Countrywide agrees to $8.68 billion settlement

By Chris Rizo | Oct 5, 2008

Jerry Brown (D)

SACRAMENTO, Calif. (Legal Newsline)--In the largest predatory lending settlement in U.S. history, Countrywide Financial Corp. has agreed to modify home loans for about 400,000 homebuyers as part of a settlement with 11 states.

The Calabasas, Calif.-based home lender was recently acquired by Bank of America, with headquarters in Charlotte, N.C.

Countrywide was sued by a handful of state attorneys general, who alleged that the lender engaged in predatory lending practices, including misrepresenting loan terms and borrowers' ability to afford loans.

To settle the claims, Countrywide has agreed to provide $8.68 billion in direct loan relief, which includes for $3.5 billion for struggling California homebuyers, under the deal to be announced Monday.

"With this settlement, homeowners will receive direct relief from the catastrophic damage caused by Countrywide," said California Attorney General Jerry Brown.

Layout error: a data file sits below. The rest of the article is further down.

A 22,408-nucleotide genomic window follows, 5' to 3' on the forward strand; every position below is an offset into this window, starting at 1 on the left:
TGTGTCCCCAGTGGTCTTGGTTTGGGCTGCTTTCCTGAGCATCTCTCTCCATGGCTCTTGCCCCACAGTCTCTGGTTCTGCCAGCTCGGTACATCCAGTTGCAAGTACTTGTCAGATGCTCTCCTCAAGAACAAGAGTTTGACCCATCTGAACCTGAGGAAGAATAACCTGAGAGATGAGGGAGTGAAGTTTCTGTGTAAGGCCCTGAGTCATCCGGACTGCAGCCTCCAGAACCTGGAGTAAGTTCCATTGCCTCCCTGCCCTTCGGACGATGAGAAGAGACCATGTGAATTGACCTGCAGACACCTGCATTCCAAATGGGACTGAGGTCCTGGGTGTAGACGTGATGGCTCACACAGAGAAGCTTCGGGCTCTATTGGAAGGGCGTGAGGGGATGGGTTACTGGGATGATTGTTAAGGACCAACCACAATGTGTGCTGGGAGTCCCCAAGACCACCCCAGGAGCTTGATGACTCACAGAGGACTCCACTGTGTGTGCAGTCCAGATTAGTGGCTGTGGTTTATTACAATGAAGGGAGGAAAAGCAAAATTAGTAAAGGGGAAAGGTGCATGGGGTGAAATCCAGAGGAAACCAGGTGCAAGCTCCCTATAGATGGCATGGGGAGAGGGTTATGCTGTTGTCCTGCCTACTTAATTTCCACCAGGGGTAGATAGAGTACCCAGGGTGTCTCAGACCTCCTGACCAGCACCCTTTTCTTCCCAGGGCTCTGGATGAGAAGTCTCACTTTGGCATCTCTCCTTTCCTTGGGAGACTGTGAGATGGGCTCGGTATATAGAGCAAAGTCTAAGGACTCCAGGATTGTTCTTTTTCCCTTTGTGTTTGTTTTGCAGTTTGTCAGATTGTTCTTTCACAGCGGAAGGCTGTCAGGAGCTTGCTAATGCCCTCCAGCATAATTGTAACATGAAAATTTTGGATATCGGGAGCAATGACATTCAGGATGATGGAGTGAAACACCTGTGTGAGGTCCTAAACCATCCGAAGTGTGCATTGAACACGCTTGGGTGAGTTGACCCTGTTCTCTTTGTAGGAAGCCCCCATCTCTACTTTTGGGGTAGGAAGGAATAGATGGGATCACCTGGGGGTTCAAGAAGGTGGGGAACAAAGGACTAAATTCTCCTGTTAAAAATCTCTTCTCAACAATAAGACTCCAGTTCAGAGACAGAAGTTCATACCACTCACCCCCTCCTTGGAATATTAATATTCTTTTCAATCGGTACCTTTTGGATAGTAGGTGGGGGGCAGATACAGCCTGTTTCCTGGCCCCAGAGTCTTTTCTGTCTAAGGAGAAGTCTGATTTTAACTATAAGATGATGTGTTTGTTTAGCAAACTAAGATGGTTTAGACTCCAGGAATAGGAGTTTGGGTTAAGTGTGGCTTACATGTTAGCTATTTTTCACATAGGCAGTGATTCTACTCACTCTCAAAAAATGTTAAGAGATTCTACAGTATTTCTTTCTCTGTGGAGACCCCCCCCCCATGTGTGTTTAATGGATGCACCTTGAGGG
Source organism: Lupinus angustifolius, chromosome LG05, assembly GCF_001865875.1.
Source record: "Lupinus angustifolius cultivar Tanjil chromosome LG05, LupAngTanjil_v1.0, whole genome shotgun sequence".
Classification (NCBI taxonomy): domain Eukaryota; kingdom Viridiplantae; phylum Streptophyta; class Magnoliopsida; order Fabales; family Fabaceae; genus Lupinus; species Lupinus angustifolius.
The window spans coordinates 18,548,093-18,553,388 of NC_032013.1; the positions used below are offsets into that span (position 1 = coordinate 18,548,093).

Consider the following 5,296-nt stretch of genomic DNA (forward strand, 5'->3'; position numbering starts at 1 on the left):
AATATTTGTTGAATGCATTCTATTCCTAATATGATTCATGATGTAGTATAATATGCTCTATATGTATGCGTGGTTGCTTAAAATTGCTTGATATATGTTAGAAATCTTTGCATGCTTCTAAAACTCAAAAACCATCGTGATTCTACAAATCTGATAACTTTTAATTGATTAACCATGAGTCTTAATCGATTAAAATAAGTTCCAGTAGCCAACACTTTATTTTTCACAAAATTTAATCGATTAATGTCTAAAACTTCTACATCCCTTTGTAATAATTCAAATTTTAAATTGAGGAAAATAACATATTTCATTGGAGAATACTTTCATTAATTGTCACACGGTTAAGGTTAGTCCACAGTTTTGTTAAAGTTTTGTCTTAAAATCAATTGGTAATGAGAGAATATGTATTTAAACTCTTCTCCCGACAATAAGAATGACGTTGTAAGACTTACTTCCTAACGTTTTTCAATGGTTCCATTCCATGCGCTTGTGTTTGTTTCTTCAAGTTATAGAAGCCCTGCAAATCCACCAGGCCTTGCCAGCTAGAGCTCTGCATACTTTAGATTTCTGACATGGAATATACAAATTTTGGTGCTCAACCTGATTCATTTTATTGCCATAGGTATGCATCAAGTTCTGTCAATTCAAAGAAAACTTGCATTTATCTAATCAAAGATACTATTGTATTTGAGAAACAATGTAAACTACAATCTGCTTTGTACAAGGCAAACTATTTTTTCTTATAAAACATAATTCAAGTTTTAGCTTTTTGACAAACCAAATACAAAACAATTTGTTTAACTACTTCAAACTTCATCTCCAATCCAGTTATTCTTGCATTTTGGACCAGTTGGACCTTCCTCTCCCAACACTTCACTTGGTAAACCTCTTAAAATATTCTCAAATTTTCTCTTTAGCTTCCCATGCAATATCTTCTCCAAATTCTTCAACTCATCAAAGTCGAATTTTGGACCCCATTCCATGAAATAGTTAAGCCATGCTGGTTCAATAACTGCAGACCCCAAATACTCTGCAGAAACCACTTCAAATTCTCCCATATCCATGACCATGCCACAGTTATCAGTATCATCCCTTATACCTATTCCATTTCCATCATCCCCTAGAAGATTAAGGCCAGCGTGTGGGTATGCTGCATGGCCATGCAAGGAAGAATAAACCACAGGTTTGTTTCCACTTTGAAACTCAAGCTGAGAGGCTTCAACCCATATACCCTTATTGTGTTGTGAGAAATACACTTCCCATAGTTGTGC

"Countrywide's lending practices turned the American dream into a nightmare for tens of thousands of families by putting them into loans they couldn't understand and ultimately couldn't afford," the Democrat added.

In settling the case, Countrywide has not admitted to any wrongdoing. Borrowers whose first payment was due between Jan. 1, 2004, and Dec. 31, 2007, can participate in the settlement. The program will begin Dec. 1.

Officials said the settlement will allow eligible subprime and pay-option mortgage borrowers to obtain a modified and more affordable loan.

The settlement, among other things, provides for the suspension of foreclosures for eligible borrowers with subprime and pay-option adjustable rate loans and a waiver of $135 million in various fees and penalties.

Participating in the multi-state settlement in addition to Brown are attorneys general in Arizona, Connecticut, Florida, Illinois, Iowa, Michigan, North Carolina, Ohio, Texas and Washington.

Brown said Bank of America has also agreed to suspend offering, under its own name or through Countrywide, subprime loans or loans that can negatively amortize.

"Unlike last week's congressional bailout, this loan modification program provides real relief for borrowers at risk of losing their homes," Brown said.

"Tragically, California and the other states have had to step in because federal authorities shamelessly failed to even minimally regulate mortgage lending," he added.

From Legal Newsline: Reach reporter Chris Rizo at chrisrizo@legalnewsline.com.

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